In total, fourteen hours of film was shot and edited by the Blackwoods down to a film that was broadcast only once in Germany and never again anywhere else. From time to time, talk would surface in the jazz community about the existence of this precious footage, often described as ‘the Dead Sea Scrolls of Jazz’.
In 1981 the Blackwoods, joined with director Zwerin and producer Ricker, planned on turning all this material into a film. But they had to wait until 1987 for their (financial) breakthrough. Clint Eastwood, a lifelong jazz fan, was producing and directing the movie ‘Bird’ about Charlie Parker and heard about this project.
After viewing the samples, he was prepared to step in as executive producer, arranging for the financing to complete and for its eventual release through Warner Bros in the summer of 1988.
Who Are We? is the title of the final episode from the BBC series The Story of Science: Power, Proof and Passion.
Michael Mosley takes an informative and ambitious journey exploring how the evolution of scientific understanding is intimately interwoven with society’s historical path.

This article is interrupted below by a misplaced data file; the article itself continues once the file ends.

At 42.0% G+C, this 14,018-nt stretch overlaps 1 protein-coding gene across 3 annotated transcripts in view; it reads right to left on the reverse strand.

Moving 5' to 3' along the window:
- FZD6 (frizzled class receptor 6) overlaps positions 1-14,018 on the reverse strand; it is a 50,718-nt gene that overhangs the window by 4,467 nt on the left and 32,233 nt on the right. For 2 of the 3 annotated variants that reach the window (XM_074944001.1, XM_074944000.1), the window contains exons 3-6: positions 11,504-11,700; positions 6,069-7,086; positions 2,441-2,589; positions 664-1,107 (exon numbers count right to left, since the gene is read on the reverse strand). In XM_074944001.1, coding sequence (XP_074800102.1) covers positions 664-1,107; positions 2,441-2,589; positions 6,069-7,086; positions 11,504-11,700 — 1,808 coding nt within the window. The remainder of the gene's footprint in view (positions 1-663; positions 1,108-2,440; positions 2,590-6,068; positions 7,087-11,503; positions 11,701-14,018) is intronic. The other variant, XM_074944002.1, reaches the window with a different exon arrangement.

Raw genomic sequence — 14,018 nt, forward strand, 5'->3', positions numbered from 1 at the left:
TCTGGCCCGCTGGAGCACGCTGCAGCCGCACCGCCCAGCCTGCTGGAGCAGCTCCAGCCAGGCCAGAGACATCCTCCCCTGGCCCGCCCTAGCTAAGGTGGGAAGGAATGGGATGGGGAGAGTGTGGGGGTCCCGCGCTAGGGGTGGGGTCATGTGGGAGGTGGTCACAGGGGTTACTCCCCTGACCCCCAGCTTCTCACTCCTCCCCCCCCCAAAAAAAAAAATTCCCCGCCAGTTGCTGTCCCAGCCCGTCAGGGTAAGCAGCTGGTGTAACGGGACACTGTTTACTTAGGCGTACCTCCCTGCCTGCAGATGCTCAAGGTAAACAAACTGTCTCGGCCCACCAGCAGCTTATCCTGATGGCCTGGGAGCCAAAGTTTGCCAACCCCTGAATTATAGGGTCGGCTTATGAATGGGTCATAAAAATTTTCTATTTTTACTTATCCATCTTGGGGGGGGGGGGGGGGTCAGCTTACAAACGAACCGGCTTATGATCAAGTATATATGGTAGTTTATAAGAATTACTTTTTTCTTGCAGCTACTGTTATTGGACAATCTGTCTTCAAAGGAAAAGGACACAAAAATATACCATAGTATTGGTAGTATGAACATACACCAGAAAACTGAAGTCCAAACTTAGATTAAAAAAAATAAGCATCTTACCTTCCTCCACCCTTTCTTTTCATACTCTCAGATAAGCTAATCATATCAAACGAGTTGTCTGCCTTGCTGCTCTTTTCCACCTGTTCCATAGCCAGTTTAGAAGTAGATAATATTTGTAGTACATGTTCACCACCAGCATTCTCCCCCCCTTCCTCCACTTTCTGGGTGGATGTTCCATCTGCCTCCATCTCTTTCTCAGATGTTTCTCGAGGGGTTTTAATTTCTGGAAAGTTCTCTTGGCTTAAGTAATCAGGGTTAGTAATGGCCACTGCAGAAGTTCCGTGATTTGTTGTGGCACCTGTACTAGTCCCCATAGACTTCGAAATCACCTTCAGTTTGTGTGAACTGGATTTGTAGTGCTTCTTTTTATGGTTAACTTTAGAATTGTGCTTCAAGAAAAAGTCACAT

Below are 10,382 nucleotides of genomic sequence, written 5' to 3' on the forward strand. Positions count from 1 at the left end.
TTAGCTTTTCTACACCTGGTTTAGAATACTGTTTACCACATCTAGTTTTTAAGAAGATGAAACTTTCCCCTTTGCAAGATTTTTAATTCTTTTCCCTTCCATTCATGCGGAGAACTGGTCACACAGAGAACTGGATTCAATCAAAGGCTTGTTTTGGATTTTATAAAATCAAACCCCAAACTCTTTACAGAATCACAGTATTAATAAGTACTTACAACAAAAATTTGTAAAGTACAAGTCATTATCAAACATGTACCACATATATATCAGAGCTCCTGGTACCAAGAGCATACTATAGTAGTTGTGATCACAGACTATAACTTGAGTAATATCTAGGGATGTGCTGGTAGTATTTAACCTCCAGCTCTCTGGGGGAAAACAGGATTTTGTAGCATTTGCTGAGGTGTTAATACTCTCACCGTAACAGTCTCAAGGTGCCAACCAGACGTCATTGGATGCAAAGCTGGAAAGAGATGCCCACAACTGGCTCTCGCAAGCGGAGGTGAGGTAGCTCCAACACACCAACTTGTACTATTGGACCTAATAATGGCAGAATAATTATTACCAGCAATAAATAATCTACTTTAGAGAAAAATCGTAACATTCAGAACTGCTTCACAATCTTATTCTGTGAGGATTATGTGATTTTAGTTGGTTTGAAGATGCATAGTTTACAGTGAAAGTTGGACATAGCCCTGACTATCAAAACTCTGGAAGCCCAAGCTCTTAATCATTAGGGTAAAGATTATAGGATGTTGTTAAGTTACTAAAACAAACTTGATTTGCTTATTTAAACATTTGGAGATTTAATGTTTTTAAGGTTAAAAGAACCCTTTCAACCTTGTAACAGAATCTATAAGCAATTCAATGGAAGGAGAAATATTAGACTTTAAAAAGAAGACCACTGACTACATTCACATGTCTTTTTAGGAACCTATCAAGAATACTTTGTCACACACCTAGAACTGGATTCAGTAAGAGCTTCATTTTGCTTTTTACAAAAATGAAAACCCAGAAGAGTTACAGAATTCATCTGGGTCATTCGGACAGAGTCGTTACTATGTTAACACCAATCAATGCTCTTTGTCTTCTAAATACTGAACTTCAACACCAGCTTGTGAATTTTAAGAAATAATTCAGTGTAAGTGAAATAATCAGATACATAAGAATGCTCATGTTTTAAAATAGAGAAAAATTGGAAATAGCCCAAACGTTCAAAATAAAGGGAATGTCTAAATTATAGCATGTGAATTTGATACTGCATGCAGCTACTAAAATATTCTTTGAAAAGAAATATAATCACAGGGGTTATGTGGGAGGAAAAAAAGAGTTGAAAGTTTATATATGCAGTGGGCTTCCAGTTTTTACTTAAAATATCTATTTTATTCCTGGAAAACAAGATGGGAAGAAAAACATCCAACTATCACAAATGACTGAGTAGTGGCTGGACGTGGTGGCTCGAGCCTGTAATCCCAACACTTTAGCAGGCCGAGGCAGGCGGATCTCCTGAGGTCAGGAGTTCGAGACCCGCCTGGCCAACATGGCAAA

We now know that the brain – the organ that more than any other makes us human – is one of the wonders of the universe, and yet until the 17th century it was barely studied.
The twin sciences of brain anatomy and psychology have offered different visions of who we are. Now these sciences are coming together and in the process have revealed some surprising and uncomfortable truths about what really shapes our thoughts, feelings and desires.
And the search to understand how our brains work has also revealed that we are all – whether we realise it or not – carrying out science from the moment we are born.